A court in Brazil has imposed a 48-hour block on the popular cell phone messaging app. Justices claim the Facebook-owned company has refused to cooperate with criminal probes.
A regional court in Sao Bernardo do Campo ordered Brazil's telecom operators to block WhatsApp from 0200 UTC Thursday as punishment for the company's refusal to cooperate with an investigation.
WhatsApp co-founder and CEO Jan Koum took to Facebook to criticize the move.
"We are disappointed in the short-sighted decision to cut off access to WhatsApp, a communication tool that so many Brazilians have come to depend on, and sad to see Brazil isolate itself from the rest of the world," Koum wrote.
Brazil's telephone operators have long complained that the application's offer of free voice calls over the Internet cuts into their business.
But the temporary block is apparently due to an impasse over WhatsApp's cooperation in assisting with a criminal investigation, the court said in a statement.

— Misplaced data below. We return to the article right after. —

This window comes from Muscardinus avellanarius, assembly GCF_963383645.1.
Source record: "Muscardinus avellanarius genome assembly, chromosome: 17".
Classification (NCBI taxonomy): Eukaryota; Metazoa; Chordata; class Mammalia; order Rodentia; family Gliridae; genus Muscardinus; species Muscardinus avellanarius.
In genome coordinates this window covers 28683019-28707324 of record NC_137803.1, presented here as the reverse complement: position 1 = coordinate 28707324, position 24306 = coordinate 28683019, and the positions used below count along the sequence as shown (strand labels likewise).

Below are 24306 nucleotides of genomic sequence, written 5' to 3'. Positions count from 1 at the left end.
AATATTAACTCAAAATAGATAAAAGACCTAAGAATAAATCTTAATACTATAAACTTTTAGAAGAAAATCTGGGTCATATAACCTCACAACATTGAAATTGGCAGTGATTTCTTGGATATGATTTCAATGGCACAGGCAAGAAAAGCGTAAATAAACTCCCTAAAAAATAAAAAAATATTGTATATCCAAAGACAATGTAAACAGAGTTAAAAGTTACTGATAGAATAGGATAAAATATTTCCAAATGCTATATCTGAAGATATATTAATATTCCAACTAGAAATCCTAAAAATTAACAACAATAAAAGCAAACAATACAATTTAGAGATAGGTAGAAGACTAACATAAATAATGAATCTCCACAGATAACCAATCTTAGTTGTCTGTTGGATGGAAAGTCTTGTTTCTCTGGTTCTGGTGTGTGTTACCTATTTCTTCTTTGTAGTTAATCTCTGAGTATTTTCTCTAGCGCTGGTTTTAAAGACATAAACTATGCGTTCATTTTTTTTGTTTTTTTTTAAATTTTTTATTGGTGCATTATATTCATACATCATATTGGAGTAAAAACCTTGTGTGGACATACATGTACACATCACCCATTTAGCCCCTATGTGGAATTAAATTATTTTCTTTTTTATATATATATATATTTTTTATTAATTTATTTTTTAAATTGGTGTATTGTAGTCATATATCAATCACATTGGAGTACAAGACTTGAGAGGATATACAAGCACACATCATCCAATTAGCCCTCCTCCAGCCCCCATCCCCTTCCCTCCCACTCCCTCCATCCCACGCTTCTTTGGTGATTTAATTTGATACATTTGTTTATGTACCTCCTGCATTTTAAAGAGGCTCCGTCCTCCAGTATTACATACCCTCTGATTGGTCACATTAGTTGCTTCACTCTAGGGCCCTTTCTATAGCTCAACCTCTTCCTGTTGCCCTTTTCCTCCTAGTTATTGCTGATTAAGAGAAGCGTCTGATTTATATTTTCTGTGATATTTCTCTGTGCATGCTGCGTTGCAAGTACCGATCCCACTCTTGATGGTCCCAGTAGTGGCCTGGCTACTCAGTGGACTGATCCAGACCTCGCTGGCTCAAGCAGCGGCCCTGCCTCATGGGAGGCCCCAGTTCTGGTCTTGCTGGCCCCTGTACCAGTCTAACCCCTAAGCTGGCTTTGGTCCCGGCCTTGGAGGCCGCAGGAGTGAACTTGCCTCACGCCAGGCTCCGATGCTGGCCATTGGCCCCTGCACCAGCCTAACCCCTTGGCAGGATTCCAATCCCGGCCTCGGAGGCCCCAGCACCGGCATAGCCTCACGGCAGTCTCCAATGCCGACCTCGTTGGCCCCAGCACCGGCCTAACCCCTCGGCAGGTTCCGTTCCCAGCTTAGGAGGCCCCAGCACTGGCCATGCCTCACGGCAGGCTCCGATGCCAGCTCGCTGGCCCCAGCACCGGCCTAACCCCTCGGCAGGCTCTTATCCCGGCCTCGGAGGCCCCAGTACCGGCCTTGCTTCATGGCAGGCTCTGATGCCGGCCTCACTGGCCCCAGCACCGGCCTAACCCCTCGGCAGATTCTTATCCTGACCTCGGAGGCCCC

BandNews TV: App favored by crime lords
Brazil's private BandNews cable TV channel reported that the case revolves around a suspected drug trafficker linked to the notorious First Command of the Capital (PCC) gang, one of the largest criminal syndicates in Sao Paolo.
The trafficker allegedly used WhatsApp services in the commission of crimes, the channel reported without revealing its source.
The US-based company acquired by Facebook is used by millions of people in Brazil, the world's fifth most populous country. Worldwide, it has around 900 million monthly active users.
jar/sms (Reuters, AFP, EFE)